Does a Higher Sample Rate Audio Really Mean Better Quality?


Artists have a long list of considerations when they’re choosing a recording studio. It’s important to choose a location that has the gear you need for everything from the earliest stages of music production to mastering and mixing. Unfortunately, bigger isn’t always better, and there’s no clear-cut choice for elements like sample rate. Understand your options, and do what’s best for your band.

The Basics of Sample Rates


Image via Flickr by lestermo21

The sample rate determines how often an analog signal is measured, or sampled, each second. During recording, the analog to digital converter (ADC) takes snapshots of the audio. The standard sample rate for CDs is 44.1kHz. This number is determined by roughly doubling the highest audible frequency in the signal. The human hearing range is 20Hz-20kHz, so a 40kHz sample rate properly translates the audible portion of the signal.

Bit depth is the second part of the sample rate equation. Bit depth defines the dynamic range of the sound. Higher bit depth gives you improved waveform resolution. While you want to record at a high sample rate and bit depth, choosing the exact sample rate is more complex.

The Case for Higher Sample Rates

Thanks to modern advances in technology, artists can now go to the music studio and record at extremely high sample rates up to 192kHz. The purported appeal of high sample rate audio is the ability to capture more of the actual sound, hopefully providing a more realistic listening experience for fans. While there’s little point to recording at sample rates of 192kHz, there are some solid arguments for compromising a bit at 96kHz.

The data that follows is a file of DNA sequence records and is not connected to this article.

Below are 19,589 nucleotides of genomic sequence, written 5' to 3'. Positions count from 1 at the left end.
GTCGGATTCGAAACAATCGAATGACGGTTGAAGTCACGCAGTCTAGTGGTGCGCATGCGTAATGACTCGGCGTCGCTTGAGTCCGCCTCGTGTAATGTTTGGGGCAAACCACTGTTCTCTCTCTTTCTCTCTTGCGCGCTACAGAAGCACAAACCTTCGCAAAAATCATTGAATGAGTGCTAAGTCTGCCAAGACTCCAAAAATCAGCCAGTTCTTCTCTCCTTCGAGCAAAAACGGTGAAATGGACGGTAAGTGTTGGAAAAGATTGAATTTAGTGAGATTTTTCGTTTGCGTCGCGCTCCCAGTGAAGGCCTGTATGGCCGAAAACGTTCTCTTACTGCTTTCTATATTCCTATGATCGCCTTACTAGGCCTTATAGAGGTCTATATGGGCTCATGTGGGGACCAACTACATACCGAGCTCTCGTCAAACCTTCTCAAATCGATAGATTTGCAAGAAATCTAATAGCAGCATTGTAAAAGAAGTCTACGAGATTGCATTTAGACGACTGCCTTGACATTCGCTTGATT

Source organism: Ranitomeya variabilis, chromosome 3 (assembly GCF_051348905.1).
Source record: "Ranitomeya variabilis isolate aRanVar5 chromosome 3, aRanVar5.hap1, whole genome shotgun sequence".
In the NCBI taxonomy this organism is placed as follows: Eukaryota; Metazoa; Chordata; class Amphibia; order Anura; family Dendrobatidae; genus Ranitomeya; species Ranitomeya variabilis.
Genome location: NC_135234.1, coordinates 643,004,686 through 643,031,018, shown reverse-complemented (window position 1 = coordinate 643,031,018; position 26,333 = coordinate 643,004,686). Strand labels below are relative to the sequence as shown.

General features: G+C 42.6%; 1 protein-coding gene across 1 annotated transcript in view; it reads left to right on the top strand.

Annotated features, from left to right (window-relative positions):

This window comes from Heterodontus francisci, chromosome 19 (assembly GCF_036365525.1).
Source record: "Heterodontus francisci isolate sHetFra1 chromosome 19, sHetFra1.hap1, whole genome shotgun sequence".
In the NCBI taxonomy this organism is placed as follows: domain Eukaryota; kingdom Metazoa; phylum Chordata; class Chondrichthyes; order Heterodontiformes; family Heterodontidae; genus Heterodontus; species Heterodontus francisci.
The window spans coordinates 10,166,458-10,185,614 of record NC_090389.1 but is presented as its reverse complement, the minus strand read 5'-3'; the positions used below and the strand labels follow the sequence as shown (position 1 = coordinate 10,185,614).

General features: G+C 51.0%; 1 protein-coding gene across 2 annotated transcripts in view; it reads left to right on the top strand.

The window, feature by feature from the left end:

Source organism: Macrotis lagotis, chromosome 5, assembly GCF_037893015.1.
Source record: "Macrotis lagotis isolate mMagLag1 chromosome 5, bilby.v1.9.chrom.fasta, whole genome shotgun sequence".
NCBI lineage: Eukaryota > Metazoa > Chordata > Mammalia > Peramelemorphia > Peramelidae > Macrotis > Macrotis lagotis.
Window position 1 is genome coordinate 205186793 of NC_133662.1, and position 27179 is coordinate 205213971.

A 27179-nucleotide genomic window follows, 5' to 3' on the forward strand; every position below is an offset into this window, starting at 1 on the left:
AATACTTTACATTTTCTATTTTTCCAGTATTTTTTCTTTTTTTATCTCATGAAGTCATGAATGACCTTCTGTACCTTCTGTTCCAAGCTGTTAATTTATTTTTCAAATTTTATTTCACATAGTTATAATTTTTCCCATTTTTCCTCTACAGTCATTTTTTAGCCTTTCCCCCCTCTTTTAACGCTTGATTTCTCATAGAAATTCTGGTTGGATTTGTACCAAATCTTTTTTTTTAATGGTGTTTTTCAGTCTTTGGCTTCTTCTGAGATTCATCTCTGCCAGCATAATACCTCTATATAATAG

Plug-in effects often up-sample to 96kHz internally anyway. Using a higher sample rate with your audio music recording can prevent aliasing problems that are common with cymbals, brass, and some string instruments. A sample rate that’s moderately higher can also smooth out high frequency filters. However, you should work with your recording engineer to make sure you don’t overcompensate for higher sample rates by setting filters too high.

Drawbacks of High Sample Rates

As mentioned above, the human ear can only hear certain frequencies. In theory, a higher sample rate will only capture frequencies at extremely high and low ends of the spectrum where listeners can’t even hear them. This means you’re spending more and using more space for music that doesn’t have a noticeable improvement in sound.

Fans of higher sample rates argue that higher and lower frequencies alter the way we perceive audible frequencies, so they do change your perception of the music. However, it is also true that distortion increases at the highest and lowest frequencies. If a transducer reproduces ultrasonic sound with audible content, nonlinearity can cause the ultrasonic sound to shift into the audible range, distorting the music.

If you’re looking for a well-equipped Connecticut recording studio to help you with your next album, the Carriage House can create classic analog sound. Carriage House Studios has an award-winning staff on hand to help you navigate all the finer points of music production in a stunning space.



Posted on April 1, 2016 in analog mixing

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Response (1)

  1. Name (required)josh lillie
    August 27, 2018 at 9:11 pm · Reply

    It has to do with mix down, if you have 24 channels going to two they are going to compete for space. PERIOD!

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